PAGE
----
Mantic uttaïr; ou, Le langage des oiseaux, poëme de philosophie religieuse. Traduit du Persan : Ar, Fard al-Dn, d. ca. 1230▻https://archive.org/services/img/manticuttaroul00arfauoft
Mantic uttaïr ; ou, Le langage des oiseaux, poëme de philosophie religieuse. Traduit du Persan
The Conference Of The Birds : Masani R. P.▻https://archive.org/services/img/dli.ernet.470151
by Masani R. P.
Publication date 1924
Topics Literature, Allama Iqbal Library, University of Kashmir, DLI Top-Up
Publisher Humphrey Milford, Oxford University Press, London.
Collection digitallibraryindia; JaiGyan
SIMORḠ – Encyclopaedia Iranica
IMORḠ (Persian), Sēnmurw (Pahlavi), Sīna-Mrū (Pāzand), a fabulous, mythical bird. The name derives from Avestan mərəγō saēnō ‘the bird Saēna’, originally a raptor, either eagle or falcon, as can be deduced from the etymologically identical Sanskrit śyená. Saēna is also attested as a personal name which is derived from the bird name.
In the Avestan Yašt 14.41 Vərəθraγna, the deity of victory, wraps xᵛarnah, fortune, round the house of the worshipper, for wealth in cattle, like the great bird Saēna, and as the watery clouds cover the great mountains, which means that Saēna will bring rain. In Yašt 12.17 Saēna’s tree stands in the middle of the sea Vourukaša, it has good and potent medicine, is called all-healing, and the seeds of all plants are deposited on it. This scanty information is supplemented by the Pahlavi texts. In the Mēnōg ī Xrad (ed. Anklesaria, 61.37-41) the Sēnmurw’s nest is on the “tree without evil and of many seeds.” When the bird rises, a thousand shoots grow from the tree, and when he (or she) alights, he breaks a thousand shoots and lets the seeds drop from them. The bird Cīnāmrōš (Camrōš) collects the seeds and disperses them where Tištar (Sirius) will seize the water with the seeds and rain them down on the earth. While here the bird breaks the branches with his weight, in Bundahišn 16.4 (tr. Anklesaria) he makes the tree wither, which seems to connect him with the scorching sun. An abbreviated form of this description is found in Zādspram 3.39; a gloss on the Pahlavi translation of Yašt 14.41 confuses the tree of many seeds with the tree of the White Hōm. Two birds are involved in the scattering of the seeds also in the New Persian Rivāyat of Dārāb Hormazyār (tr. Dhabhar, p. 99), here called Amrōš and Camrōš, Amrōš taking the place of Sēnmurw; these names derive from Avestan amru and camru, personal names taken from bird names.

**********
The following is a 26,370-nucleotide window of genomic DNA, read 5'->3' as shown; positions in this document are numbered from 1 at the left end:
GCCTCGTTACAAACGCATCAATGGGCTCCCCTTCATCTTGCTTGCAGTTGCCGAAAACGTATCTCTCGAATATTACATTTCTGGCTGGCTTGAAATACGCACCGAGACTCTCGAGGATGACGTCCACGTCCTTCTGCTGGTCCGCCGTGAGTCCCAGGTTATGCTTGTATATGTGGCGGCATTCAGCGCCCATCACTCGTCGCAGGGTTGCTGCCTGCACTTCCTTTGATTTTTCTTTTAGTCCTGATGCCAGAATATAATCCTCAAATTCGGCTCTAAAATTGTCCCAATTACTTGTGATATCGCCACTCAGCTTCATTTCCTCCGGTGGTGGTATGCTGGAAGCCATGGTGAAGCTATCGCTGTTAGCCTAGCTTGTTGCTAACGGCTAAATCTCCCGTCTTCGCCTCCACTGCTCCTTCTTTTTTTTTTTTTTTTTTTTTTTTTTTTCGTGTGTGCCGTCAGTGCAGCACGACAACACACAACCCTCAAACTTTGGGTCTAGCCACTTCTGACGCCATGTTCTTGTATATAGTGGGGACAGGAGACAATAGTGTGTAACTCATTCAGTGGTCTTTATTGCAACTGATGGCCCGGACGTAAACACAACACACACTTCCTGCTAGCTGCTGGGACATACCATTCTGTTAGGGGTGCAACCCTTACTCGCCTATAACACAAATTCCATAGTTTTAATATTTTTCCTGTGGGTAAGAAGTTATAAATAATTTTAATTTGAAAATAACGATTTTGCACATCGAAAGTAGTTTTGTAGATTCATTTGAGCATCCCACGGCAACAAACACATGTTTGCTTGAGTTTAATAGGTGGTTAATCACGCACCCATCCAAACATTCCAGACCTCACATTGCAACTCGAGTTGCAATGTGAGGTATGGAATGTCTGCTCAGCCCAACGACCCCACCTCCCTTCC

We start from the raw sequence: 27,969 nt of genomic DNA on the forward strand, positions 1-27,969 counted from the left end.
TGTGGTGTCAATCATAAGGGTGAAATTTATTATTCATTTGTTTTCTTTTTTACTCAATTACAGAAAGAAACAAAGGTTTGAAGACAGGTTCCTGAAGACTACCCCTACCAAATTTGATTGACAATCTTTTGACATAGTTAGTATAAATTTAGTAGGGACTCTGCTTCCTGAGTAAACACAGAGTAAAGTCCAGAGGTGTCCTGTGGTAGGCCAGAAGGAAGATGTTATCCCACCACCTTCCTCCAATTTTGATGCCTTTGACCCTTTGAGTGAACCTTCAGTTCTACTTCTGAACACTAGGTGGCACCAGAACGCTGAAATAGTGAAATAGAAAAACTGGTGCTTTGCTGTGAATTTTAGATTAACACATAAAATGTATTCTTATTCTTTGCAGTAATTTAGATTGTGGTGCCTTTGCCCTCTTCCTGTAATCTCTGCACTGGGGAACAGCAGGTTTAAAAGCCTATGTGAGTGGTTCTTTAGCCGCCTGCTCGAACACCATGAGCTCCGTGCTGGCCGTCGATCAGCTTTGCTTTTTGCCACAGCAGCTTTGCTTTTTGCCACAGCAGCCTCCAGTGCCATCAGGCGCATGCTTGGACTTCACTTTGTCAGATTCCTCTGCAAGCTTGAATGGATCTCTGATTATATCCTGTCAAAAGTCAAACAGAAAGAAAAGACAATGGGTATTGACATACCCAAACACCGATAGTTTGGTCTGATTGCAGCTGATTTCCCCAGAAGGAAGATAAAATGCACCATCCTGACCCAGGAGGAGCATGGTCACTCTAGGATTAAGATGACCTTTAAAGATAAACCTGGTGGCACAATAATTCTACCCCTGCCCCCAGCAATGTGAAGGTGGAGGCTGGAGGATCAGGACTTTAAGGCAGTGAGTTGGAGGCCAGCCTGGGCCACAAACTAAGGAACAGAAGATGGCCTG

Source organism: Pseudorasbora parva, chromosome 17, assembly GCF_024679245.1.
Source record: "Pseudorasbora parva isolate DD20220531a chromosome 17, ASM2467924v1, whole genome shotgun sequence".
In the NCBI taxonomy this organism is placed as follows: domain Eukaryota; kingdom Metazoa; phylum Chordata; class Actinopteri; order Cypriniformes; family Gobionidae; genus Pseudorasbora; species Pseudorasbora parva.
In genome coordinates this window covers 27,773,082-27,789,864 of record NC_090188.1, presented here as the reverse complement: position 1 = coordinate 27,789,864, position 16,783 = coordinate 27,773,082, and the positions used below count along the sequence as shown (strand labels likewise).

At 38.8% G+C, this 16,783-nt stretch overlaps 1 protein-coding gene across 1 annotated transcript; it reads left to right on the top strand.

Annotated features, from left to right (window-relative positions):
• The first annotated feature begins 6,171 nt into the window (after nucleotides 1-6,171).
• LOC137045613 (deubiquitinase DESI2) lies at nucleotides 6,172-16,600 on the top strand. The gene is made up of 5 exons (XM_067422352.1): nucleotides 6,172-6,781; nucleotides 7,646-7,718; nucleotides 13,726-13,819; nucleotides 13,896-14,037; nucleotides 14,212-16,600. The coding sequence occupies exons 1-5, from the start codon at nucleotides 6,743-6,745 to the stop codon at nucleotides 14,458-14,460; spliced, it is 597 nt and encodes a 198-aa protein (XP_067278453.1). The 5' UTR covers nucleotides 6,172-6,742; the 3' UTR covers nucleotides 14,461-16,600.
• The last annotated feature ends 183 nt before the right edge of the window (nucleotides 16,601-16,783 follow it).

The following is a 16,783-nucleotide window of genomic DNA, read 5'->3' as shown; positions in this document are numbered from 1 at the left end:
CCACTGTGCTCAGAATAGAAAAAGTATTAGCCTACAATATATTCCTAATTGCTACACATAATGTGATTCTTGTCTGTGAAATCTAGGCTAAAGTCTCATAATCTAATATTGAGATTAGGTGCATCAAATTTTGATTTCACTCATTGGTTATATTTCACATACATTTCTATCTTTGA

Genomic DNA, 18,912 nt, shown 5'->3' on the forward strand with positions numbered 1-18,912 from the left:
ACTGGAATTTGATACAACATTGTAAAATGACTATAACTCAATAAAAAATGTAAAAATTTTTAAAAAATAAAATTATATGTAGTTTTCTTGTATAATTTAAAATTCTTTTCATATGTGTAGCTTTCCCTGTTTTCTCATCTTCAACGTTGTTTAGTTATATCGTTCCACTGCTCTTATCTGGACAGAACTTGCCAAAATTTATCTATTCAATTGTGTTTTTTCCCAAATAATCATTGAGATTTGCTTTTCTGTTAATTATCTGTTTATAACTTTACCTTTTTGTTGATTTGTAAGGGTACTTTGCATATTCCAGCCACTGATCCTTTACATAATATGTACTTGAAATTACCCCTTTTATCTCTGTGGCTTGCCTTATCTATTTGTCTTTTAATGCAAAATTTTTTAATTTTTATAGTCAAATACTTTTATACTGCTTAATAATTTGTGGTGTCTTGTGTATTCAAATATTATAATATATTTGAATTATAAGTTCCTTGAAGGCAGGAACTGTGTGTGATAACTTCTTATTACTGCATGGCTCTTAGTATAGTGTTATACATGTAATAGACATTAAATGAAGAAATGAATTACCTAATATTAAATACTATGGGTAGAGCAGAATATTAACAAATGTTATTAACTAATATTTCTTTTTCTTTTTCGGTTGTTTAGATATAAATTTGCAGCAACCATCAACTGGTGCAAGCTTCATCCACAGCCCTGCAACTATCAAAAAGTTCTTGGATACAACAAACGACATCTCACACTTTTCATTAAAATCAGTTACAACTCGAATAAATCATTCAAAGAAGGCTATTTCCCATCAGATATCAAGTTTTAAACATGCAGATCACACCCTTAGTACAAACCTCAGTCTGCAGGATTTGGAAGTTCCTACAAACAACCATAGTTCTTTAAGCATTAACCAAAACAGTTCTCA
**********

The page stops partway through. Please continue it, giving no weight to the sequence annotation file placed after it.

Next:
Joseph Héliodore Garcin de Tassy — Wikipédia
Joseph Héliodore Sagesse Vertu Garcin de Tassy, né à Marseille le 1er pluviôse an II (25 janvier 1794) et mort à Marseille le 2 septembre 1878, est un orientaliste et indianiste français.
#mythologie #Perse #Phénix #littérature